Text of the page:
The government has avoided declaring a state of war, referring to the operations in the east as an anti-terrorism operation, despite clear evidence of Russian military incursion. Part of the reason for this is that Kiev would have trouble securing a much-needed support package from the International Monetary Fund if it was officially at war.
“Martial law would mean a lot of restrictions, including on freedom of speech, democratic freedoms and would have a lot of consequences. It would be the complete transfer of the country on to a military track,” said Ihor Lapin, a fighter with a volunteer battalion who is now an MP.
Vereshchuk said attitudes have hardened in her town as locals who went to fight returned in coffins. Of about 100 call-up papers meant to be distributed as part of the latest wave of mobilisation, only six had been handed out. In the other cases, the men had hidden or could not be found, she said.
“We still have diplomatic and financial links with Russia and yet people are saying we have to go and fight their troops and die,” said Vereshchuk. “If our region was coming under attack, people would take up arms, but they are not ready to go to the east and end up killing other Ukrainian citizens.”
The fear of conscription has been exploited by the Russians, with the president, Vladimir Putin, ordering officials to change laws to allow any Ukrainian men escaping the draft to stay in Russia for longer.
“Ukrainian citizens cannot stay in Russia for more than 30 days. After that they have to return to Ukraine where they are being caught and sent under the bullets again. That is why I think that we are going to change something in that law,” said Putin with carefully calibrated concern.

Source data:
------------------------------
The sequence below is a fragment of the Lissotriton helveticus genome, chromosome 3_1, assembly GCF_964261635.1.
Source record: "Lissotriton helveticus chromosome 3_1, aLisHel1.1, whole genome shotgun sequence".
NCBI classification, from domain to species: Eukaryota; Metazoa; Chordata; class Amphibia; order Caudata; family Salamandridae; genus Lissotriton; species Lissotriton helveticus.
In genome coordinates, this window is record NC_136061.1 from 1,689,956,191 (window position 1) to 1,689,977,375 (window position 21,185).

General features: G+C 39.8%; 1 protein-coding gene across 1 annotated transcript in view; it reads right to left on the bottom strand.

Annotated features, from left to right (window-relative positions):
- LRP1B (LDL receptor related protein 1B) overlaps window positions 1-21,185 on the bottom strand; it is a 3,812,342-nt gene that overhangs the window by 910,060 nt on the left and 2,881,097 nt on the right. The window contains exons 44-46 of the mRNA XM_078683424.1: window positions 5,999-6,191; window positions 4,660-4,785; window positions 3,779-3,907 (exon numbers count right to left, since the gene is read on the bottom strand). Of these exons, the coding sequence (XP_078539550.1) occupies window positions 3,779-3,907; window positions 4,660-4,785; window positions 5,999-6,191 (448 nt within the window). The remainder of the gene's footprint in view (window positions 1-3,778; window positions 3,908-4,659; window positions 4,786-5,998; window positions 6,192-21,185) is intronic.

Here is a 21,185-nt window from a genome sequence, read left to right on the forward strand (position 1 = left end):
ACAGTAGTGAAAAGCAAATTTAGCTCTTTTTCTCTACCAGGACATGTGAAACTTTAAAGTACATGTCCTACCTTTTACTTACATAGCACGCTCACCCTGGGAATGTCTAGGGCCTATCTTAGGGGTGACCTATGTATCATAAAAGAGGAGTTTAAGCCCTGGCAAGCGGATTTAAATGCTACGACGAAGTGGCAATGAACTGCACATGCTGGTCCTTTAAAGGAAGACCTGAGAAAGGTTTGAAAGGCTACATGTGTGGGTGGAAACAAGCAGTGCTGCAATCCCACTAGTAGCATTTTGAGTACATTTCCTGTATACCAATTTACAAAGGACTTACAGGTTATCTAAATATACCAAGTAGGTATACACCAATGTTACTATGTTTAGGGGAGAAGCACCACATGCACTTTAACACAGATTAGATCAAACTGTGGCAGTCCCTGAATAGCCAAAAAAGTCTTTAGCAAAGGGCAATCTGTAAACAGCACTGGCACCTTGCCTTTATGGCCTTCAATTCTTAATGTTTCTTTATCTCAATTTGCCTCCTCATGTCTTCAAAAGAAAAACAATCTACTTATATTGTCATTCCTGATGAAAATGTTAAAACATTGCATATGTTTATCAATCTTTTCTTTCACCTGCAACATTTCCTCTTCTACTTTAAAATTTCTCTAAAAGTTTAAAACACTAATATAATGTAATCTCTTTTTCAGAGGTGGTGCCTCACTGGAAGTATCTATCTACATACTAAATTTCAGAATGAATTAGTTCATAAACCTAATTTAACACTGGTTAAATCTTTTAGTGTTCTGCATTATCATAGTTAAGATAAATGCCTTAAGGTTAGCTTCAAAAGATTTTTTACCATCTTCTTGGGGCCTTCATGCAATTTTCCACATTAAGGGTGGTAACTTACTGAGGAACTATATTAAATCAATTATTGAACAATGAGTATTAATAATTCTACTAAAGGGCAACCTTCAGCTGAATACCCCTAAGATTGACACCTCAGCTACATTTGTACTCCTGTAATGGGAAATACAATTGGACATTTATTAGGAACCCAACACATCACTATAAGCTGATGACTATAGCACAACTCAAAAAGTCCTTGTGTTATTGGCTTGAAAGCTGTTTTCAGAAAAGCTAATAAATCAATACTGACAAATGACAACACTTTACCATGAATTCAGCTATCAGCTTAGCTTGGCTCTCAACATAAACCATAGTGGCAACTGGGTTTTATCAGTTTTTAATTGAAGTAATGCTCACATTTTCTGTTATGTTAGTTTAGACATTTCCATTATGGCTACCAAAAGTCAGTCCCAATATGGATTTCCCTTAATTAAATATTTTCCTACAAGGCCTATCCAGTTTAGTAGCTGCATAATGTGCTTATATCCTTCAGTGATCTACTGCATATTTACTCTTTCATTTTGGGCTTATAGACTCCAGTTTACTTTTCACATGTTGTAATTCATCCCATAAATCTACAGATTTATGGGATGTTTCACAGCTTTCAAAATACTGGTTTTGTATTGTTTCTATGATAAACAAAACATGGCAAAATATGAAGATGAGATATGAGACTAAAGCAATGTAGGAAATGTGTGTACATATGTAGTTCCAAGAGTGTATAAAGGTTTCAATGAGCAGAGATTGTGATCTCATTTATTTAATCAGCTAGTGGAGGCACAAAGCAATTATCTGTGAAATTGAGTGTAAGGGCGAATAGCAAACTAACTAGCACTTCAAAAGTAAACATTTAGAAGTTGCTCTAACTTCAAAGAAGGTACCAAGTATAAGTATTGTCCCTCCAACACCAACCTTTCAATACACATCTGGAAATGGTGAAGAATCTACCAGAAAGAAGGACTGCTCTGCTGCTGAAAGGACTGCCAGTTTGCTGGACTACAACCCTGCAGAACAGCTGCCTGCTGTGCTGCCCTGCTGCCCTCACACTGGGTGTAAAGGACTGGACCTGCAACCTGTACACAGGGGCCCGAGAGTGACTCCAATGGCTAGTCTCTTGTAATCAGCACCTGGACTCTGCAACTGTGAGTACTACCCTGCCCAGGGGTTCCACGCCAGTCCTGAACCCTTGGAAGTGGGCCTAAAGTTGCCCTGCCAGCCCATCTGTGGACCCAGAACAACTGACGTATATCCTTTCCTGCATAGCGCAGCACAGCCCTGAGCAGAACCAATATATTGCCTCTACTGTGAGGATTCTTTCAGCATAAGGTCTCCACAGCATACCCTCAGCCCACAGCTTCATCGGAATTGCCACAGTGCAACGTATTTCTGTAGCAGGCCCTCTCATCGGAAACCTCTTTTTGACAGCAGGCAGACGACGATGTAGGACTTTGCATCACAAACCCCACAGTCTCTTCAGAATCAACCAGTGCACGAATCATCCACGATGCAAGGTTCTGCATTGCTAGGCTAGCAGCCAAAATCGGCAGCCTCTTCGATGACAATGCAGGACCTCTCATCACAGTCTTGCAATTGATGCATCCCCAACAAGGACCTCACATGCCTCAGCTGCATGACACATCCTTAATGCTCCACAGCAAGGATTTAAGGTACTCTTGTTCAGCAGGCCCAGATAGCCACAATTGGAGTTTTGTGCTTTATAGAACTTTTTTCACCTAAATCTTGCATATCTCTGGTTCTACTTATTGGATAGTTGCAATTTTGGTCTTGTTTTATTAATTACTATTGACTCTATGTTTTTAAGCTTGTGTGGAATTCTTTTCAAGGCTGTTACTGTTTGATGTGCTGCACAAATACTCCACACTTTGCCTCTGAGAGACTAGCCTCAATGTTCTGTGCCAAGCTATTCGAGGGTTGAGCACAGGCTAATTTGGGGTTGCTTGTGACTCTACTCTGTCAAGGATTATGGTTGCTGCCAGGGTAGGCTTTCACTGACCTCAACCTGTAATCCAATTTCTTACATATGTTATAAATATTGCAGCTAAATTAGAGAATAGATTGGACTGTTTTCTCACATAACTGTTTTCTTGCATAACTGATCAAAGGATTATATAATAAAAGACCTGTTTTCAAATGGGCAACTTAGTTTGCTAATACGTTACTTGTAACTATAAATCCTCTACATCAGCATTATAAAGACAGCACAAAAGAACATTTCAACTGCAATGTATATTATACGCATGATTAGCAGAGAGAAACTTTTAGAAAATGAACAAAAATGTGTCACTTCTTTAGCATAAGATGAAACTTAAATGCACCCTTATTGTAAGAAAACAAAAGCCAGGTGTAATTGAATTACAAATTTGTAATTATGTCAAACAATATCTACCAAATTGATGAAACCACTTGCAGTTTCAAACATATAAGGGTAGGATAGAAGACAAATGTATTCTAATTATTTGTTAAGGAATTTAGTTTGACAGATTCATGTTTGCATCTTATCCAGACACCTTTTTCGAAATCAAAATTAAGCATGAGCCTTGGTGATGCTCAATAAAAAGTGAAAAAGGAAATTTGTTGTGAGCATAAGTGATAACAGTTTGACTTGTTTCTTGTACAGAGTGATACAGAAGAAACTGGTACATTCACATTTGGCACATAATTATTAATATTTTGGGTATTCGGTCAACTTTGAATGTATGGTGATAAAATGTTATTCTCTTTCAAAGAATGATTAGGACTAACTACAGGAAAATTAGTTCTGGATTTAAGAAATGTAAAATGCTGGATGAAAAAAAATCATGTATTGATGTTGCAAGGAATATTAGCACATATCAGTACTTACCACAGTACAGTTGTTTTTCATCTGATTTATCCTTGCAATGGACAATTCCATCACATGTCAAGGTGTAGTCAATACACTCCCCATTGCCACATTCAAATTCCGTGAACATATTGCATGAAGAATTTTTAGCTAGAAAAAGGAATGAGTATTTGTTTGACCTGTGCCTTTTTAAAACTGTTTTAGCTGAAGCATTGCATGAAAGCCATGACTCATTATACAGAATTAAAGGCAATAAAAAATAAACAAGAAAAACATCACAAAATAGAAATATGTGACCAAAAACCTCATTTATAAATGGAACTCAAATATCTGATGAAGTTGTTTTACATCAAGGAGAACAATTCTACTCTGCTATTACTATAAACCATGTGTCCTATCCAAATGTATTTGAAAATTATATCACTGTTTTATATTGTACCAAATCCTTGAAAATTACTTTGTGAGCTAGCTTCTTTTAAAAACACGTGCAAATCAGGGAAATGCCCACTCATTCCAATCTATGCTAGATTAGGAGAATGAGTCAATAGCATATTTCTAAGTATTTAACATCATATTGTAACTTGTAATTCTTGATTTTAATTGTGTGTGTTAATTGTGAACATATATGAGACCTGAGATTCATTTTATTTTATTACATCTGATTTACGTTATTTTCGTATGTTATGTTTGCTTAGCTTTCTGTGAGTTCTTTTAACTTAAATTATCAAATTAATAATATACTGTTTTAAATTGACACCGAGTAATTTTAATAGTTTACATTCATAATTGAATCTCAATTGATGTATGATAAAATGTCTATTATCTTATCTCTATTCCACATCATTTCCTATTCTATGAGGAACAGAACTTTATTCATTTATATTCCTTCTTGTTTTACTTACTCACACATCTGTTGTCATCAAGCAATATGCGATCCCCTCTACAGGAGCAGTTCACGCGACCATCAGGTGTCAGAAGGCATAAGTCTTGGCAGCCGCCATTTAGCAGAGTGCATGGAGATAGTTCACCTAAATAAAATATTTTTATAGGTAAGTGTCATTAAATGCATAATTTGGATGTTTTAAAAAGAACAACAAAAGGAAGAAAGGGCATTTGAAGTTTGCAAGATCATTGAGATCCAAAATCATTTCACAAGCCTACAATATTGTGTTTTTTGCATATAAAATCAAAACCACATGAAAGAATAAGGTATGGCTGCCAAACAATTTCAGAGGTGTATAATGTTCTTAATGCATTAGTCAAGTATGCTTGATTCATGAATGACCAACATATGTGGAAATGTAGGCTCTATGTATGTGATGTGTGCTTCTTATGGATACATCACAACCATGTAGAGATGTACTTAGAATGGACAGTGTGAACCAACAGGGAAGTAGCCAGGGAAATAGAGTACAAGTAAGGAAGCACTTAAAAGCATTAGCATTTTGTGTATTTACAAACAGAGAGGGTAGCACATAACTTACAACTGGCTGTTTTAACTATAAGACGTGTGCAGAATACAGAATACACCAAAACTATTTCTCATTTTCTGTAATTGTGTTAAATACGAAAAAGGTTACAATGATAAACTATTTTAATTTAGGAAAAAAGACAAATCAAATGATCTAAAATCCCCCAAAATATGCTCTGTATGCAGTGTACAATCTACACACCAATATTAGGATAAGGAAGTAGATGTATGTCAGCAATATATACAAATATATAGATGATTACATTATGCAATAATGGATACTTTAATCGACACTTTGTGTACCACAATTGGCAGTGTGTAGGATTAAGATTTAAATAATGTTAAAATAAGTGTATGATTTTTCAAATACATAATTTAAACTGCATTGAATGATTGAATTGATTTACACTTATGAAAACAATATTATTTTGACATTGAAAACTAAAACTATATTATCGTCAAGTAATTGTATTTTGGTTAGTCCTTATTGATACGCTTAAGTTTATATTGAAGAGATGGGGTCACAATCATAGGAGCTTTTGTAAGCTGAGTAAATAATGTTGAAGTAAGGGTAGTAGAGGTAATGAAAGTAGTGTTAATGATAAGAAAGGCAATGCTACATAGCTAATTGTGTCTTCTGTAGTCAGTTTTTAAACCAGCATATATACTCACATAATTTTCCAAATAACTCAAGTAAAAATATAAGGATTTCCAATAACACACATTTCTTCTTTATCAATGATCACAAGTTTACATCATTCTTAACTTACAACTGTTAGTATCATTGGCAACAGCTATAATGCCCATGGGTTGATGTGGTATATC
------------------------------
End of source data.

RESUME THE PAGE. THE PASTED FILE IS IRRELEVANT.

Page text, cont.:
A series of gruesome videos, sometimes shown on Russian television, has increased the psychological pressure on Ukrainians. One, released last month, showed a rebel commander waving a sword in the faces of bloodied Ukrainian soldiers, slicing off their insignias and forcing the men to eat them.
If the videos are meant to intimidate Ukrainians, they are working. Add to that the inevitable swirl of wartime rumour. In Kiev, Andrei, a 24-year-old engineering student, says he hopes the war will finish before his 25th birthday, after which he could be called up.
“A friend of mine told me his friend was down there in the east and they ran into Chechens, who sliced off all their testicles. There were about 100 of them, and the Chechens castrated the lot of them. If I get called up, I think I’ll go into hiding. I want a family and kids.” – Additional reporting by Oksana Grytsenko © Guardian News & Media 2015
The BBC reported on Thursday that a deal aimed at ending the fighting in eastern Ukraine has been agreed, following talks in Belarus. The leaders of Russia, Ukraine, Germany and France announced that a ceasefire would begin on February 15. The BBC report said that the deal, which was also signed by pro-Russian rebels, included the withdrawal of heavy weapons from conflict areas and a range of other measures, such as an amnesty deal for rebel fighters.